Artwork in royal rooms
Over the years, the Royal Family have shown their support for Swedish craftsmanship. The work of Märta Måås-Fjetterström is one example. She received the Litteris et Artibus medal as early as 1924. At that time, this was the highest award a woman could receive.
Märta Måås-Fjetterström was a textile artist, designer and female entrepreneur who wanted to make "modern rugs for modern homes".
Textile art for generations
Märta Måås-Fjetterström's rugs have been used in royal settings for generations.
"The King himself grew up with Måås-Fjetterström's rugs in his home, and has been surrounded by them since his childhood." explains Kerstin Hagsgård, Curator of the Royal Collections.
"Her rugs have adorned the private rooms of the royal palaces. The King himself grew up with Måås-Fjetterström's rugs in his home, and has been surrounded by them since his childhood. However, most people are unaware of this because the private rooms have always been kept separate from the public royal spaces. There are – and always have been – smaller, more intimate rooms beyond the grandeur of the public rooms. These rugs have been used in slightly less formal rooms."
Commissions for royal rooms
The King's parents, Prince Gustaf Adolf and Princess Sibylla, furnished Haga with pieces including the Fågelträdet rugs, which were designed specifically for the couple in 1933, and with the boldly patterned Joakim rug. A short distance from Haga Palace is Ulriksdal, where a living room was furnished as a wedding gift for Crown Prince Gustaf (VI) Adolf and Crown Princess Louise in 1923-25. This includes the Ulriksdal rug, which was designed for the room. The Ulriksdal rug was the first of many to be commissioned for the home of King Gustaf VI Adolf. However, this was not the first time Märta Måås-Fjetterström's textiles had received recognition from royalty.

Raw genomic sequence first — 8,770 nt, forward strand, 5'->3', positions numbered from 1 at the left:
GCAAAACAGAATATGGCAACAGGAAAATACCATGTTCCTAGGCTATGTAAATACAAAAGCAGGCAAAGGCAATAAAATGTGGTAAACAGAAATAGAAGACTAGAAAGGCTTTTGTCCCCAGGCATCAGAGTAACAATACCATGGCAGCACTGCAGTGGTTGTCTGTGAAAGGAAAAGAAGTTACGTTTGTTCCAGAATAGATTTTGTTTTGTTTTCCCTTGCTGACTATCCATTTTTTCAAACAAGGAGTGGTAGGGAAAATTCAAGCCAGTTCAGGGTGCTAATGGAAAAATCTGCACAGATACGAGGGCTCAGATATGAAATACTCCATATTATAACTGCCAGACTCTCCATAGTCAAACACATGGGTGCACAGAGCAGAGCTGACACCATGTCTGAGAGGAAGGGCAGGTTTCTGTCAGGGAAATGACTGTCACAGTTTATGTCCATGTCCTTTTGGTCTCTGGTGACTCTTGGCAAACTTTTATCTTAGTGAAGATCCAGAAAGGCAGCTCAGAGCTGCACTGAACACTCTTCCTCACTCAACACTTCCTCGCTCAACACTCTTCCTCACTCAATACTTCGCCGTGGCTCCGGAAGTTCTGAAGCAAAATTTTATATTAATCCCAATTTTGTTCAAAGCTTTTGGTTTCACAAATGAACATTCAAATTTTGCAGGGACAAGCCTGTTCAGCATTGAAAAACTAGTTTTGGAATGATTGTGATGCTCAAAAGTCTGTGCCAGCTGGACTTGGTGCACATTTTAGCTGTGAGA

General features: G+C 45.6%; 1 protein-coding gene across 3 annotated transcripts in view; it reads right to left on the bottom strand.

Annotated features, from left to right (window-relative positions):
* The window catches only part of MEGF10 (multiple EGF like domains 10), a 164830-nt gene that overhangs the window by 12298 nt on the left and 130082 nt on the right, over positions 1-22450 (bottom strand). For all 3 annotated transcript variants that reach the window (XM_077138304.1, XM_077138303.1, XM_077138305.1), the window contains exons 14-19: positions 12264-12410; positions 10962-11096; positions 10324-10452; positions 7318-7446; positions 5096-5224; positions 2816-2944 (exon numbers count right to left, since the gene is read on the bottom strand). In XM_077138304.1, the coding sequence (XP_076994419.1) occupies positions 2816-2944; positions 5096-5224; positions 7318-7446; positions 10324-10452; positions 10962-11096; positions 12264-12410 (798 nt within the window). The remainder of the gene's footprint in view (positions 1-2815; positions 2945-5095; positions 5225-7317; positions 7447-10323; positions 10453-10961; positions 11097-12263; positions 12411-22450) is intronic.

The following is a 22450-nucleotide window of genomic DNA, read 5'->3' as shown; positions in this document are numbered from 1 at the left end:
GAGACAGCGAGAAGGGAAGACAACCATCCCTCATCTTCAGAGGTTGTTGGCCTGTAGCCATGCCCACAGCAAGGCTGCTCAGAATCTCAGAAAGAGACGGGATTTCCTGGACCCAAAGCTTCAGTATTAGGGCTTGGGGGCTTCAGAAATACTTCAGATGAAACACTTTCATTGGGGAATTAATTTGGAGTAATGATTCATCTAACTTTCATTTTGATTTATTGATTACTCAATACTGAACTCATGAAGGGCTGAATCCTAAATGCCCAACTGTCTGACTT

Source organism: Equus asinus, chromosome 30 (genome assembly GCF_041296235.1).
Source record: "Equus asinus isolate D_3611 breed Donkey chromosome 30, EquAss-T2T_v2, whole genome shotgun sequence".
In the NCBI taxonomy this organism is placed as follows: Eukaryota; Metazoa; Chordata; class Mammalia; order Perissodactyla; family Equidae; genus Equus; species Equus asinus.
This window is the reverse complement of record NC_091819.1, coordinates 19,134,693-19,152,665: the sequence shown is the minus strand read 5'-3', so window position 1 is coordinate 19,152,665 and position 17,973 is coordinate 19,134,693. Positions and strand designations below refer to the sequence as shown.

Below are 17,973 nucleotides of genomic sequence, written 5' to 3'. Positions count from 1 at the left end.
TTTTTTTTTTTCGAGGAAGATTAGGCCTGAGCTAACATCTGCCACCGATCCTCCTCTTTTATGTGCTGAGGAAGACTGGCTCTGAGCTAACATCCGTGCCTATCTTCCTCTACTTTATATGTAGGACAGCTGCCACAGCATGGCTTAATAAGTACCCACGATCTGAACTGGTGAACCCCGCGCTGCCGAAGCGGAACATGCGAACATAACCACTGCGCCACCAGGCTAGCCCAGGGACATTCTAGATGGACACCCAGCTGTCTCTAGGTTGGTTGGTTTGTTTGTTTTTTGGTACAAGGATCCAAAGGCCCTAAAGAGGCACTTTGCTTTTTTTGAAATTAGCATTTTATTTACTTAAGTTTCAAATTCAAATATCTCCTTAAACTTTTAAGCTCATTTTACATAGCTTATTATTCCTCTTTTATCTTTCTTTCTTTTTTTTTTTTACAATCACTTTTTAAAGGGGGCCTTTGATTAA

Awarded a medal by King Gustav V
When Crown Prince Gustaf (VI) Adolf and his first wife Margareta took over the summer palace of Sofiero at Helsingborg, the artistic Crown Prince was eager to update the drab, dated interiors. He incorporated several of Märta Måås-Fjetterström's textiles into the new, cosier décor.
"It soon became clear that she was something out of the ordinary."
"King Gustaf V also appreciated her work. Måås-Fjetterström received the Litteris et Artibus medal as early as 1924. At that time, this was the highest award a woman could receive. It soon became clear that she was something out of the ordinary," continues Kerstin.
"A clear signal for cultural Sweden"
However, Måås-Fjetterström's biggest royal fan was King Gustaf VI Adolf, who began buying her rugs on a large scale during the 1930s. It was well known that the King visited Måås-Fjetterström's studio every summer, which proved decisive for this female entrepreneur.
"The King's support was a clear signal for cultural Sweden."
King Gustaf VI Adolf took a keen interest in Swedish craftsmanship in general. He had sophisticated tastes, and was quick to buy pieces from bold young ceramicists such as Berndt Friberg and Carl-Harry Stålhane.
"The King's patronage was extremely important for Swedish artisans."
"The King's patronage was extremely important for Swedish artisans. It is, perhaps, less well known that he also purchased many works from young artists. For example, in 1972 – the year before he died – he bought a pencil sketch by a young Lena Cronqvist."
Timeless design and royal gifts
Märta Måås-Fjetterström's artistry was based on traditional Swedish craftsmanship and the patterns of Skåne. Looking at hyper modern rugs such as Blå Plump, which still looks very much at home in contemporary settings, it is hard to believe that she was once a classmate of the classic illustrator Elsa Beskow at the School of Industrial Art (now the University College of Arts, Crafts and Design). Märta Måås-Fjetterström was born in 1873, but her designs belong to a more recent period.
The Royal Court also purchased rugs by Måås-Fjetterström to give as gifts. When the Swedish Princess Märtha married the Norwegian Crown Prince in 1929, she received a Hästhagen rug as a wedding present. And when Queen Elizabeth II of Great Britain came to Sweden in 1956 on a state visit, The King presented her with a Vita Spetsporten rug.
When Märta Måås-Fjetterström died in 1941, the Royal Family continued to support the company. Even when her textiles fell out of popularity during the 1970s and the 1980s, they remained part of the Royal Collections.
"We don't just throw away older pieces at the royal palaces. Here, we use and care for the objects that we have."
Top image: The Ulriksdal rug was commissioned for the living room at Ulriksdal Palace in 1923. Photo: Sanna Argus Tirén/Royalpalaces.se